Join us at this week’s Philosophy Club meeting Thursday, March 9 from 12:15 to 1:45 in 421 Auerbach Hall as Dr. Sarah Hart, new Special Education faculty in Education, Nursing, and Health Professions presents on capability and dis/ability in the transition from school.
The capability approach positions all human beings as an end in their own right. An analysis of an individuals’ level of functioning is the living of any life. The capability approach seeks to increase this standard to one that enables a good life. A life considered fully human is achieved by promoting individual freedom to undertake opportunities of personal value (Sen, 1999). Nussbaum (2006) later functionalised the approach specifically for dis/ability with the focus on dignity. Dignity is found when the socio-political context promotes what individuals can do and be in their life.
A capability approach can be directly applied to the context of transition from school. Discussions will explore Sarah’s doctoral research. More specifically, capability as a theoretical framework and its compatibility with an emancipatory paradigm in dis/ability research; capability in research design and analytical frameworks; and implications of capability on the opportunities inherent in transition from school and more broadly, in the celebration of significant dis/ability within a diverse society.
Sarah Hart is excited to join the University of Hartford after completing her PhD in the Faculty of Education and Social Work at the University of Auckland, New Zealand. Sarah has taught students with dis/abilities for almost 20 years in the US and abroad.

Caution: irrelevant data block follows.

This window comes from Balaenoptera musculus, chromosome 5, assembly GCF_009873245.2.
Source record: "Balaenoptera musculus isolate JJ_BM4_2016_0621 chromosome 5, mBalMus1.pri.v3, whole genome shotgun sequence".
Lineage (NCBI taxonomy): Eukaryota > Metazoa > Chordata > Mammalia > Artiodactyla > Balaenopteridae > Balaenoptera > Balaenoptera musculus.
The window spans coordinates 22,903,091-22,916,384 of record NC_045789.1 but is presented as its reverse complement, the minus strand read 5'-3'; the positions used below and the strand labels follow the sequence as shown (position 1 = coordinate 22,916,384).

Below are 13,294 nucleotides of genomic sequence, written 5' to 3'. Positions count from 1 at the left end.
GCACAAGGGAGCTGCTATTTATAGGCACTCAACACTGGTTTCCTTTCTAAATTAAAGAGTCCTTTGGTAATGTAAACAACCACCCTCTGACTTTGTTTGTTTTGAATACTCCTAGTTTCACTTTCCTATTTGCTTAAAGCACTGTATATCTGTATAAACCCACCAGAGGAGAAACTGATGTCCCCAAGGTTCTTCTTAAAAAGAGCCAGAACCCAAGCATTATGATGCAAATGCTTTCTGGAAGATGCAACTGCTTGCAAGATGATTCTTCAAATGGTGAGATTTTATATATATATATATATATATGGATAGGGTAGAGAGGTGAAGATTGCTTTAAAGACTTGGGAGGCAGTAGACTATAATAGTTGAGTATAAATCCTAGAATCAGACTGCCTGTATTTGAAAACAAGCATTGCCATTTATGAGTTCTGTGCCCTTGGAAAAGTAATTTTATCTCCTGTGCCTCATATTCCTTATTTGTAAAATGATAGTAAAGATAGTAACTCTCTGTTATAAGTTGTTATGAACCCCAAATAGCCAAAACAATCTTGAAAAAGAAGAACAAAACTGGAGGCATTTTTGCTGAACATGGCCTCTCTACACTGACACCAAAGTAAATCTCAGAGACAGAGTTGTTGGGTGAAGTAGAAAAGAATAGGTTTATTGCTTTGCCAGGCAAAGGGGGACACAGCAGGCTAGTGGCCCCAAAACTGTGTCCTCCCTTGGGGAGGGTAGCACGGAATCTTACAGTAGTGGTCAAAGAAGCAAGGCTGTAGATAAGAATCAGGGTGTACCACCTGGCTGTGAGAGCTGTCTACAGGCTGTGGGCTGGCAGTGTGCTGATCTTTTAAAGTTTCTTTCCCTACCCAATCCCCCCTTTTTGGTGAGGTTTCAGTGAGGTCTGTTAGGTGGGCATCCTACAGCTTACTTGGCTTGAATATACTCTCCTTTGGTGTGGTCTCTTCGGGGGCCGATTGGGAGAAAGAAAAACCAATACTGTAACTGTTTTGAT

The University of Hartford Philosophy Club meets every Thursday during Fall and Spring Semesters - with the exception of the first Thursday of each semester - from 12:15 to 1:45 in 421 Auerbach Hall on the campus of the University of Hartford. The Club has an informal, jovial atmosphere. It is a place where students, professors, and people from the community at large meet as peers Sometimes presentations are given, followed by discussion. Other times, topics are hashed out by the whole group.
Presenters may be students, professors, or people from the community. Anyone can offer to present a topic. The mode of presentation may be as formal or informal as the presenter chooses. Bring friends. Suggest topics and activities. Take over the club! It belongs to you! Food and drink are served. Come and go as you wish.
For more information, contact Brian Skelly at email@example.com or 413-642-0334.